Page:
Belfast Briefing: skills shortage in North is not being properly addressed
Cutting budget of North’s Department of Employment would be a mistake
Queen’s University Belfast: Chris Caldwell believes Northern Ireland needs to direct more investment into the education system to produce graduates with the right types of skills for industry and business.
Unemployed graduates in the North will get a chance to apply this week for a place at a contemporary pop-up style academy that promises the prospect of a job with one of the world’s biggest financial and professional services companies.
There are only 14 places up for grabs but for successful applicants, it could mean the difference between signing on for unemployment benefits again or a potentially life-changing career opportunity.
Just ask any one of the 25 graduates who took participated in the PricewaterhouseCoopers (PwC) Analytics Training Academy last year if was worth it and the fact they all got a job at the end of it speaks for itself.
This pop-up style academy – which runs for just eight weeks – has come about thanks to a successful partnership between the Department for Employment and Learning, PwC and the Belfast Metropolitan College.
According to the North’s Minister for Employment and Learning, Dr Stephen Farry, who officially launched the second year of the academy in Belfast yesterday, it highlights the importance of equipping not just graduates but anyone who is looking for a job with the skills that employers want.
PwC is in the process of rolling out a £40 million investment programme in Northern Ireland that is expected to create 807 jobs.
Recruiting talent Paul Terrington, the firm’s regional chairman, says that as one of the region’s largest graduate employers, it is constantly looking to recruit talent – the Analytics Training Academy is just one way it does this.
PwC is not the only global organisation on the lookout for new talent in the North. In fact, a number of major employers, especially inward investors, are expanding their local operations, particularly in Belfast, and are keen to woo new staff.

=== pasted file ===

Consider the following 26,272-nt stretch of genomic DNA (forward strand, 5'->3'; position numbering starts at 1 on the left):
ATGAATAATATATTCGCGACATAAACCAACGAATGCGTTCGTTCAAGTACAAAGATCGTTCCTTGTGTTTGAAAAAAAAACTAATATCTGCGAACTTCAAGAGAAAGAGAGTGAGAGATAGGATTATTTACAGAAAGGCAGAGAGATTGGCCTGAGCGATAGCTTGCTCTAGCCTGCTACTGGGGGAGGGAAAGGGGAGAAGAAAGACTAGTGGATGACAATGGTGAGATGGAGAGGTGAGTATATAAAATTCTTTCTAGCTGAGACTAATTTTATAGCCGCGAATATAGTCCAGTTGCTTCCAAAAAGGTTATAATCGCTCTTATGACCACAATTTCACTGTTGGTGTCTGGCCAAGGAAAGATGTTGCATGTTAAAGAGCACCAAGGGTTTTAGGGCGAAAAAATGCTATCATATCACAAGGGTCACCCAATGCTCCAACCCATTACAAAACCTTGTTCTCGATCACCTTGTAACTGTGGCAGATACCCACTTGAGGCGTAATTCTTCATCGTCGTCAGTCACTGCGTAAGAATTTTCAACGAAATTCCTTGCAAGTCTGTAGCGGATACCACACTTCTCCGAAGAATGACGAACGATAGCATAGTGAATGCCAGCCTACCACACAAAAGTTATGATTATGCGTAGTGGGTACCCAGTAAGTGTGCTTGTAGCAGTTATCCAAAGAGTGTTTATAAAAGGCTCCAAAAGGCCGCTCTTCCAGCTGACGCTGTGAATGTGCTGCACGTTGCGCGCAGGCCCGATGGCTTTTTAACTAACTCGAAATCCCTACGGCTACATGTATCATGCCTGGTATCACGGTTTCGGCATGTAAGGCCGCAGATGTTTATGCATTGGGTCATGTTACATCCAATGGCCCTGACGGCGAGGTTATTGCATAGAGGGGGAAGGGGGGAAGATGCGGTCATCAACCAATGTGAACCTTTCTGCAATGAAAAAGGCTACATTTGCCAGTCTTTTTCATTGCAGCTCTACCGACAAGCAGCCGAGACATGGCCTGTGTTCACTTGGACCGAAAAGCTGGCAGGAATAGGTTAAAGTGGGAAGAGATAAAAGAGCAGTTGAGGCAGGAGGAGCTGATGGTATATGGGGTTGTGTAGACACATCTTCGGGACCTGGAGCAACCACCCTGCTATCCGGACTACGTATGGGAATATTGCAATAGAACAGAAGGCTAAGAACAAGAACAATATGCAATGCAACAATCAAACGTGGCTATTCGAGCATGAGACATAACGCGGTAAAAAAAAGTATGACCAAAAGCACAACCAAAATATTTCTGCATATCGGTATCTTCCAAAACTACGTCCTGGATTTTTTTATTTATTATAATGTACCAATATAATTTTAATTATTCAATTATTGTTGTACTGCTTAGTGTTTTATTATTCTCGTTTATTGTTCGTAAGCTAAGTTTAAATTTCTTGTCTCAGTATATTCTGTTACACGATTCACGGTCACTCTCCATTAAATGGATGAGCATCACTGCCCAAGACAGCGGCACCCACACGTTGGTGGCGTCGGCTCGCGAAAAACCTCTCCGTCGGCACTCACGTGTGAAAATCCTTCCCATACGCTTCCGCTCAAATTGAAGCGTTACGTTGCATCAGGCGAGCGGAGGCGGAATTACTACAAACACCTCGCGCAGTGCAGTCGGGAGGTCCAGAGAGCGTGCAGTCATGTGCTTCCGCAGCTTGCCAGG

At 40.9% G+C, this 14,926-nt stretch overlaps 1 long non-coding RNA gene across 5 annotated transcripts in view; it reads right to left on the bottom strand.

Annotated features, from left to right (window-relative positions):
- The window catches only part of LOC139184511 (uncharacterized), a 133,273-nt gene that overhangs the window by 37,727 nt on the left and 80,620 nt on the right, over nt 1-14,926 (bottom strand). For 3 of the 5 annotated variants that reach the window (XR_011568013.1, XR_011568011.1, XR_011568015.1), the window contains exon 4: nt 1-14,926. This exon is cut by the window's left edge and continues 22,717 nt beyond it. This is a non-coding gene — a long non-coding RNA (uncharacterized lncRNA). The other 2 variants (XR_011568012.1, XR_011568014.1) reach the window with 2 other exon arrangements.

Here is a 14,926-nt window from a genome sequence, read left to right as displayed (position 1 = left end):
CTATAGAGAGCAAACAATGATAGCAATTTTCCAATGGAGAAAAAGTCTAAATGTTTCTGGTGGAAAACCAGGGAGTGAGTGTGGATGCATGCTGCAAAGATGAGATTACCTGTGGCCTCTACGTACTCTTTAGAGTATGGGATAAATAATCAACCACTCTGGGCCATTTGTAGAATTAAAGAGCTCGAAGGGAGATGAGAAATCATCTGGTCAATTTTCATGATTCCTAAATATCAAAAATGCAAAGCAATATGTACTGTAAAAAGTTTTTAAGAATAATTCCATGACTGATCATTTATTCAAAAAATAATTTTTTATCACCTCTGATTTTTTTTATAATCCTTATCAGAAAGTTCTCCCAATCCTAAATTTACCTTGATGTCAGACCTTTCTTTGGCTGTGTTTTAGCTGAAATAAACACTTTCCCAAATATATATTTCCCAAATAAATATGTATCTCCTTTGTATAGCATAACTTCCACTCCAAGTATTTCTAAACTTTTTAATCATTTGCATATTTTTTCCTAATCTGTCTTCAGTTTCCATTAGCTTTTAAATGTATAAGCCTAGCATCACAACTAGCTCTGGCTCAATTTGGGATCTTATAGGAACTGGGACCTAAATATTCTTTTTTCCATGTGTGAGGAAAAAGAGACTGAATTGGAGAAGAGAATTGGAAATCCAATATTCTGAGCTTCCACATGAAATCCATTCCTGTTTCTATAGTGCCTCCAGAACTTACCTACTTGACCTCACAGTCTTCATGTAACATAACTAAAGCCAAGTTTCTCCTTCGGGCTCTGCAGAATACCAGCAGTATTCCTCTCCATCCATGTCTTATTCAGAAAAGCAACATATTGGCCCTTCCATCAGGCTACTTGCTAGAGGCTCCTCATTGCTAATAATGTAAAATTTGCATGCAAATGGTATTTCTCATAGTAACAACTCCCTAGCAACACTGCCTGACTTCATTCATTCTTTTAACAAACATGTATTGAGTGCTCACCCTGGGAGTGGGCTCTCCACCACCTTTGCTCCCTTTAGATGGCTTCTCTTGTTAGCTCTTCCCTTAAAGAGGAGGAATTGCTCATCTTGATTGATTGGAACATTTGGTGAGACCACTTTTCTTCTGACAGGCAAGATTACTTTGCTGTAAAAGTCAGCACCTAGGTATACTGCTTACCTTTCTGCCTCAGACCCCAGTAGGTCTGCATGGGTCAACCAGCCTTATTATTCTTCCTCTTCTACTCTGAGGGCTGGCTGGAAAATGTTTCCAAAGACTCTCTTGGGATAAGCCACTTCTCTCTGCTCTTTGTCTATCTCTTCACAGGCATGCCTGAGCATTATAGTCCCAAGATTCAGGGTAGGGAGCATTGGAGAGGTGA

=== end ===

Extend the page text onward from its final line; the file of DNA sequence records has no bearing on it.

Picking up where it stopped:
The only problem, according to some, is that there is a distinct skills shortage in Northern Ireland that is not being addressed.
Chris Caldwell, the president of Concentrix Corporation, which employs 1,800 people locally, recently praised the North’s “fantastic labour pool”, although he warned that “the depth of the pool was not quite what we were hoping for”.
Caldwell believes Northern Ireland needs to direct more investment into the education system to produce graduates with the right types of skills for industry and business.
It is a message that Bro McFerran, the vice president at Allstate NI which employs more than 2,200 people, has been preaching for a while.
This month, for example, Allstate is launching a major recruitment drive in Madrid and Bucharest to try and fill 40 positions in the North.
It is why successful initiatives like the PwC Analytics Training Academy or the WhiteHat Security IT Training Academy, which has been also established by WhiteHat Security – an American company that has set up a threat research centre in Belfast – with the department and the Belfast Metropolitan College are so important.
Like every other government department in the North, the Department for Employment and Learning is battling with budgets. It could be potentially looking at cuts across the board of £104 million in respect of its 2015-16 budget.
Initiatives like the training academies are funded by the department through its Assured Skills programme – it is the stated objective of this programme to “attract high-value, highly paid jobs to Northern Ireland and achieve the Executive’s targets on productivity and wealth generation”.
However, like every other programme that it funds, this could be under threat.
The department says the Assured Skills programme is a “key selling point used by Invest NI in its offer of support to potential foreign direct investment companies”.
FDI projects The department says there are 16 foreign direct investment Assured Skills projects with signed letters of offer supporting the potential creation of 4,086 jobs with a departmental commitment of £6.3 million.
It also details a number of other projects in the pipeline.
When all the jobs are created, it adds, they will be worth an additional £113 million a year to the North’s economy.
Yet the department could still face budget cuts which could prevent it from helping to deliver these jobs for the North – somehow that does not quite add up.